Learn About the Proposed Town Charter Changes on the November Ballot

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Charlie Breitrose

A mailing went out to Watertown voters with the details of the proposed changes to the Town Charter.

A resident group focused on the Town Charter Review will host a meeting to provide voters with information about the proposed changes to the Town Charter to be considered by Watertown voters at the Nov. 2 election.

The Town Charter defines how the Watertown town government operates.

The ballot will include just a short summary of the changes. This week, the Town Clerk’s office sent out a mailing detailing the changes recommended by the Charter Review Committee. It includes a cover letter from Town Clerk Janet Murphy, a redline version of the changes to the Charter, and a Vote by Mail application. Approximately 15,000 Watertown households were sent this information.

The resident group, Watertown Forward, sent out the following information:

Watertown Forward is planning a special Zoom meeting titled What’s In Your Mail? on Sunday, October 24 from 4:00 PM to 5:15 PM. This will be an opportunity for voters to discuss the revisions to the Charter and the meaning of the two Charter questions that will appear on the ballot.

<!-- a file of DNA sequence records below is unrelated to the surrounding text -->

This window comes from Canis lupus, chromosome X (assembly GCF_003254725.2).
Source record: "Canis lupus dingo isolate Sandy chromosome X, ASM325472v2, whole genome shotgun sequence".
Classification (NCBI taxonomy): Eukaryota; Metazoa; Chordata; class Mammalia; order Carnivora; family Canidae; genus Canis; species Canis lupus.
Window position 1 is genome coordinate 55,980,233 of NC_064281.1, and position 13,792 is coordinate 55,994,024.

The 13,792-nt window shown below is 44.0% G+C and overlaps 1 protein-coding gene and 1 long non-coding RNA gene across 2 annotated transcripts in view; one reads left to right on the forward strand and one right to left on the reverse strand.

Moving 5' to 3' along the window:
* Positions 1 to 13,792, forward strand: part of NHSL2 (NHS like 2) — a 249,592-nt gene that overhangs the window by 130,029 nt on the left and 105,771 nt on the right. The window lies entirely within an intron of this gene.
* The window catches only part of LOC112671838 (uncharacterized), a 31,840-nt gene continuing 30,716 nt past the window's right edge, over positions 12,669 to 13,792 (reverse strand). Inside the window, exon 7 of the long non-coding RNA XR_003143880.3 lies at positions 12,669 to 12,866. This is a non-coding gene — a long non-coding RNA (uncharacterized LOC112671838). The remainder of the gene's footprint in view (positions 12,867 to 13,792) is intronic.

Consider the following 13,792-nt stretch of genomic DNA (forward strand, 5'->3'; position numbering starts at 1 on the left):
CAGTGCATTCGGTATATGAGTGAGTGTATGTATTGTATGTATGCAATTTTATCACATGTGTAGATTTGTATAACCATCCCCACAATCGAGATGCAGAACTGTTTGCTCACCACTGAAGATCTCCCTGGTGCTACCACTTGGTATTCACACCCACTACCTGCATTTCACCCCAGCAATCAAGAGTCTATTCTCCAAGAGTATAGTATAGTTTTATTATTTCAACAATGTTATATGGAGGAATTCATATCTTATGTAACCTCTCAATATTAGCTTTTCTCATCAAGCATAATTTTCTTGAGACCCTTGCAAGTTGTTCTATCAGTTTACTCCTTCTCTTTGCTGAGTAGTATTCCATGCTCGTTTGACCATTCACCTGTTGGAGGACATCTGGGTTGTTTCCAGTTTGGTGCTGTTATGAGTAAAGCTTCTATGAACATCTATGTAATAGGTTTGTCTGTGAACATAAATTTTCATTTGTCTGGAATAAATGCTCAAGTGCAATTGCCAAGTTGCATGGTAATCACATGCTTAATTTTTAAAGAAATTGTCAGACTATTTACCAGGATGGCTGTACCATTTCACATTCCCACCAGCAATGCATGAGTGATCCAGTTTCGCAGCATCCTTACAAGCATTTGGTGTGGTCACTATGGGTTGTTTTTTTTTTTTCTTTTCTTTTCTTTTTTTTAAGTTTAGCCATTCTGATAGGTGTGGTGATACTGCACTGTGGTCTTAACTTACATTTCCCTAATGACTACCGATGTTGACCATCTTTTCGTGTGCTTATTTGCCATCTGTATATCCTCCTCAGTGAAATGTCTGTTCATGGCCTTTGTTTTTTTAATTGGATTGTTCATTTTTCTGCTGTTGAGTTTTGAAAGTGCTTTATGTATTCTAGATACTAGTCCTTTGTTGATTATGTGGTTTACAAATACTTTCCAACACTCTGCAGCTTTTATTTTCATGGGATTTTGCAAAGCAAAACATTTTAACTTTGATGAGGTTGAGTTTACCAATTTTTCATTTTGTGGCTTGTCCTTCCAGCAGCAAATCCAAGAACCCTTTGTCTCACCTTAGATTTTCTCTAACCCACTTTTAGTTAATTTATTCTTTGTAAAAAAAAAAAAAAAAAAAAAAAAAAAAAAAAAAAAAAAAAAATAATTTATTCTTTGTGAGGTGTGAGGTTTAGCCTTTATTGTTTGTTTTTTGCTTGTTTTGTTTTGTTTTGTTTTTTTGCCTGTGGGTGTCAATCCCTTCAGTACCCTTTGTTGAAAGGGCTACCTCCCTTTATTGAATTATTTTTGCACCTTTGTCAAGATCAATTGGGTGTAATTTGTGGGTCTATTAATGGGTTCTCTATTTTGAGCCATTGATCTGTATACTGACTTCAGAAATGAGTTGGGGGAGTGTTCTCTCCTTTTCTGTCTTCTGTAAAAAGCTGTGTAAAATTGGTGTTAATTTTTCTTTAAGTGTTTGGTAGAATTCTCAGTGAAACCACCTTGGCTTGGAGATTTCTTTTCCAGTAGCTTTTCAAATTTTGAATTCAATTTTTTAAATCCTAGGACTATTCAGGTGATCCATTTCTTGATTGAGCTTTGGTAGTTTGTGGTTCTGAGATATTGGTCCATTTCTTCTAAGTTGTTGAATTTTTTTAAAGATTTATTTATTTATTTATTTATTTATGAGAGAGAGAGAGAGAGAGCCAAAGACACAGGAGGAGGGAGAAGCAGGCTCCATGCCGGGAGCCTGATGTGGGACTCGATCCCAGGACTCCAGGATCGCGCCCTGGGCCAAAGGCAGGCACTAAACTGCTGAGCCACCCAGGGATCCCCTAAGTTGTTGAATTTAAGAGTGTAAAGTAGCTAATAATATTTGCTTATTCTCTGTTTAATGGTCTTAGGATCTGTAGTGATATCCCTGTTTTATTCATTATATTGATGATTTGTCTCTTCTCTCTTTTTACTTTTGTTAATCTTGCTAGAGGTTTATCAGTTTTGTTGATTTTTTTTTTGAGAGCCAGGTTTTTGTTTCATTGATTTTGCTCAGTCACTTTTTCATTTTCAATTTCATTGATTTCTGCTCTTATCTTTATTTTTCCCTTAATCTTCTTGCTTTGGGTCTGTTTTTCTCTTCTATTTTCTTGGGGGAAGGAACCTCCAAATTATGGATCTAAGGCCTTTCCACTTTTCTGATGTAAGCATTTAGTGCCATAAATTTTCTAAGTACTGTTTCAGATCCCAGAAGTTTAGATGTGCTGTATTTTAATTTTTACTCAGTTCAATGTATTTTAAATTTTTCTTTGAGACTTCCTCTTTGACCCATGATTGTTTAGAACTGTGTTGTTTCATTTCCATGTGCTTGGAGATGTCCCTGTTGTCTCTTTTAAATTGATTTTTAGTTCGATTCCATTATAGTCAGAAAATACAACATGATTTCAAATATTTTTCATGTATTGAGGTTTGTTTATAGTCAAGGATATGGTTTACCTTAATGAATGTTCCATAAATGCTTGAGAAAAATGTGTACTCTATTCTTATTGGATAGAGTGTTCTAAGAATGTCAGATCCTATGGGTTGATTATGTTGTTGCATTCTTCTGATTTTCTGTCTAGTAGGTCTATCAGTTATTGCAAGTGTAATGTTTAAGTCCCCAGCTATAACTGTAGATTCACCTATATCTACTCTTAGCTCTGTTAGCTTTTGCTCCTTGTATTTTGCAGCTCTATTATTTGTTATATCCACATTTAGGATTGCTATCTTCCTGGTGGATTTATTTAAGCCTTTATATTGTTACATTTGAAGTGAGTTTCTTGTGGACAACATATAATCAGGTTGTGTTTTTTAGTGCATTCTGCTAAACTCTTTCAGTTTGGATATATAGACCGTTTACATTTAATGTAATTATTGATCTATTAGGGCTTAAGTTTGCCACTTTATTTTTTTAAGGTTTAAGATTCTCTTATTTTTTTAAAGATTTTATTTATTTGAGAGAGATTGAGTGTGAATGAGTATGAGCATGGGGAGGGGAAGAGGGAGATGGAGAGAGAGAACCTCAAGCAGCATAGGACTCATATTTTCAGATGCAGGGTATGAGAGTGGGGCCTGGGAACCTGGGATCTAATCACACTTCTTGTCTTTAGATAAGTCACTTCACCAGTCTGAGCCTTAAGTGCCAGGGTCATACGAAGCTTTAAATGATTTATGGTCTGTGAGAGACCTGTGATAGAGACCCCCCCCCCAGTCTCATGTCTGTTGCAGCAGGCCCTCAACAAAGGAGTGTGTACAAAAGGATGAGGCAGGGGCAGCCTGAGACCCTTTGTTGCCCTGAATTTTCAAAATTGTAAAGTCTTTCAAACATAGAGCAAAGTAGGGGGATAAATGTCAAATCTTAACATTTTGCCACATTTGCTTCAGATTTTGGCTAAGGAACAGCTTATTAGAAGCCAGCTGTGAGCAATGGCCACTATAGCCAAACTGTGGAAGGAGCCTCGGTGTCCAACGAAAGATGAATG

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We are fortunate that three former Charter Review Committee members, Jonathan Hecht, Marcia Ciro, and Bill Oates, have agreed to participate in the discussion and field questions from those attending. The link to the meeting is here.

You can also find the link to the meeting as well as our resource summarizing the key amendments to the Charter in English, Spanish, Armenian, Chinese, and Portuguese on our website at watertownforward.org.

2 thoughts on “Learn About the Proposed Town Charter Changes on the November Ballot

  1. I sense a hiring/spending spree should Town Council be allowed to hire consultants and staff on a simple majority vote. Lots of already wealthy lawyers and other elitists slurping at the Public trough Why not just give any surplus revenue from all the development back to taxpayers?

    Change from Town to City?

    There is not enough explanation of these changes. Vote no on changing the Charter.

    Once again jamming massive change through with little or no understanding of motives or intent of parties pushing the changes.

    Vote no on changing the Town Charter.

    • You have given ZERO reasons to vote against the Charter changes. I suspect you haven’t read a bit of what was written. And for the record, Watertown IS a city and has been for over 40 years now. Of course the name should reflect that reality!

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